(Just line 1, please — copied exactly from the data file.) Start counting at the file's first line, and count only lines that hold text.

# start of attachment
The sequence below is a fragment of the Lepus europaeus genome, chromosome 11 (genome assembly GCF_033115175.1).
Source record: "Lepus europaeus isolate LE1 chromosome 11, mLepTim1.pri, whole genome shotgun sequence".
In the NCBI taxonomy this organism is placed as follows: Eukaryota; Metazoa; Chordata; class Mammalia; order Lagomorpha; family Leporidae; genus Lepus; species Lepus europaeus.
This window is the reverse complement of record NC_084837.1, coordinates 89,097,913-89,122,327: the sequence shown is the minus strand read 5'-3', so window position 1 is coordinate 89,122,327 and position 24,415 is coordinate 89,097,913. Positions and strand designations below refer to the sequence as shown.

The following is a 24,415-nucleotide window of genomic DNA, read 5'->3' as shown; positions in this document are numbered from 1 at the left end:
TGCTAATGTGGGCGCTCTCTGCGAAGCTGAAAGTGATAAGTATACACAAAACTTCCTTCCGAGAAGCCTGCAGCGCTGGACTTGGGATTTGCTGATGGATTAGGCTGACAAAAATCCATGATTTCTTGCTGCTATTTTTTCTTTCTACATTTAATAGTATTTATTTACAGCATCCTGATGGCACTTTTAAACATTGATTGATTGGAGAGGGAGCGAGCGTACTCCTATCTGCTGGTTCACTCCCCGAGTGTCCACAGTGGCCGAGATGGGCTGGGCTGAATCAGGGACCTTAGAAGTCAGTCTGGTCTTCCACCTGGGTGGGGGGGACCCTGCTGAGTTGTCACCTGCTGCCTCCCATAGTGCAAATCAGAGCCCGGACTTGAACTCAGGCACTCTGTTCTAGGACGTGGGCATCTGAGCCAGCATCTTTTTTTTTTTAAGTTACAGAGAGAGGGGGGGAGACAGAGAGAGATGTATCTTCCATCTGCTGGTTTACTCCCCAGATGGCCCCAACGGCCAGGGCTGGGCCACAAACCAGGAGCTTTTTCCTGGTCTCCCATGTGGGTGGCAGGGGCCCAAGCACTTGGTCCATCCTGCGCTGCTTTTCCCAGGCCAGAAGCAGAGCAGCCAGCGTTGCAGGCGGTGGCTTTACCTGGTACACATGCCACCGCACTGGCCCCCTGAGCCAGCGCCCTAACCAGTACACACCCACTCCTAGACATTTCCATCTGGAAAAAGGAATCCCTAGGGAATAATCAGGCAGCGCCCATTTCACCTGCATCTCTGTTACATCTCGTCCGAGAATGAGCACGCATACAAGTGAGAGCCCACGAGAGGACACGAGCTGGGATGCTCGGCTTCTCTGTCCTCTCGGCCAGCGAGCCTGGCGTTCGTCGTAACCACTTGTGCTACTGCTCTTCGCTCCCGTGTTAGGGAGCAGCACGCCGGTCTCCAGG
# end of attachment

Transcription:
The sequence below is a fragment of the Lepus europaeus genome, chromosome 11 (genome assembly GCF_033115175.1).